“This decision messes with our lives,” says Denilson Rodrigues. “It could put to rest our entire history, our entire identity.”
Rodrigues has spent his entire life in Ivaporunduva, the oldest quilombo community in São Paulo’s pristine Vale do Ribeira. Unlike the vast majority of Brazil’s quilombos – secretive communities formed by runaway slaves in the West’s last country to abolish slavery – Rodrigues’s community has a land title. But Rodrigues, now a coordinator at National Coordination of Articulation of Quilombolas Rural Black Communities (CONAQ), is concerned that even the fate of his community hangs in the balance.
In August this year, Brazil’s Supreme Court was set to judge on a Direct Action of Unconstitutionality (ADI), known as ADI 3239/04. The decision, postponed in August and delayed for a second time this week, is now due to return to the Supreme Court in November. The measure, Rodrigues argues, has the potential to effectively revoke the quilombo land rights that are protected by Brazil’s Constitution.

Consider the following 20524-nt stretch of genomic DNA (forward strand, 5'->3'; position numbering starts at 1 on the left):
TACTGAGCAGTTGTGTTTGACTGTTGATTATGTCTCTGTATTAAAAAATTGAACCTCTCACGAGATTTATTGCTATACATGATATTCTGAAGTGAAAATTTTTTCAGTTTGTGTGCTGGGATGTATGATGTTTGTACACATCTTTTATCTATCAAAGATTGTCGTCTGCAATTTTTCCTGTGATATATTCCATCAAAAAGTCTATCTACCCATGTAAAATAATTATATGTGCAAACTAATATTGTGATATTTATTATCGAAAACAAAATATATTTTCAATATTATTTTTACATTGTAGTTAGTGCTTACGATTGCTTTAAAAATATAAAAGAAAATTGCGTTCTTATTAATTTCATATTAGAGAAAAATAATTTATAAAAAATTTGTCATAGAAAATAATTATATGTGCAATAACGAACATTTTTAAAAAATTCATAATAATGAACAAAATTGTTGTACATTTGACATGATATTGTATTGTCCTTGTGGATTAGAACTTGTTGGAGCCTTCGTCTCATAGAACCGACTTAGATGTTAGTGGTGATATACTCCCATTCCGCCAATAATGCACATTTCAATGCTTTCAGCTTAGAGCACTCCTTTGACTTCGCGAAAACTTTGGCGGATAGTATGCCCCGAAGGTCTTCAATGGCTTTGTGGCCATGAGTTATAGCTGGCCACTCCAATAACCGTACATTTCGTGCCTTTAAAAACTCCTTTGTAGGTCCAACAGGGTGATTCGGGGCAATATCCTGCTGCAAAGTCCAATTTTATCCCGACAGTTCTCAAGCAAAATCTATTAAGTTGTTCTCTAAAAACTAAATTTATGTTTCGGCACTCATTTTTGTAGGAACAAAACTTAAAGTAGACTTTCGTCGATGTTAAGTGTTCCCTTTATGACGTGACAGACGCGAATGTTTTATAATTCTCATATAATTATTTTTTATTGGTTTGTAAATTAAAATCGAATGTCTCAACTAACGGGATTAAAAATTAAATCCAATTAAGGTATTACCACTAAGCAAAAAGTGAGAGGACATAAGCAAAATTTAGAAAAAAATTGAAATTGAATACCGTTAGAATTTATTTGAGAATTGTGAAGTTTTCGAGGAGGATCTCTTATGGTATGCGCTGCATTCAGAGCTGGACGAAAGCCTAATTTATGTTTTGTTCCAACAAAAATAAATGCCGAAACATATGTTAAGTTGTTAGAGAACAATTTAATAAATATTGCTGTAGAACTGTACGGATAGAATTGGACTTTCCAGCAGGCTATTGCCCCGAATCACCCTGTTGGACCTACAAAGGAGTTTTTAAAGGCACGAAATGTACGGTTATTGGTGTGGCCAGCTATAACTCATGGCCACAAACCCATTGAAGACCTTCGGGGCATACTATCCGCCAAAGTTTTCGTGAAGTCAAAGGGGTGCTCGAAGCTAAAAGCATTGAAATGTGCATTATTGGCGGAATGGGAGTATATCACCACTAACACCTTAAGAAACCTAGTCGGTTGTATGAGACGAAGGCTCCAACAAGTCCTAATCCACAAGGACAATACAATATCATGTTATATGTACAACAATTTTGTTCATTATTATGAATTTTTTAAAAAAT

“Quilombos are a symbol of resistance to slavery in Brazil,” he says. “It would be a huge step backwards for us; we would be going back more than a hundred years.”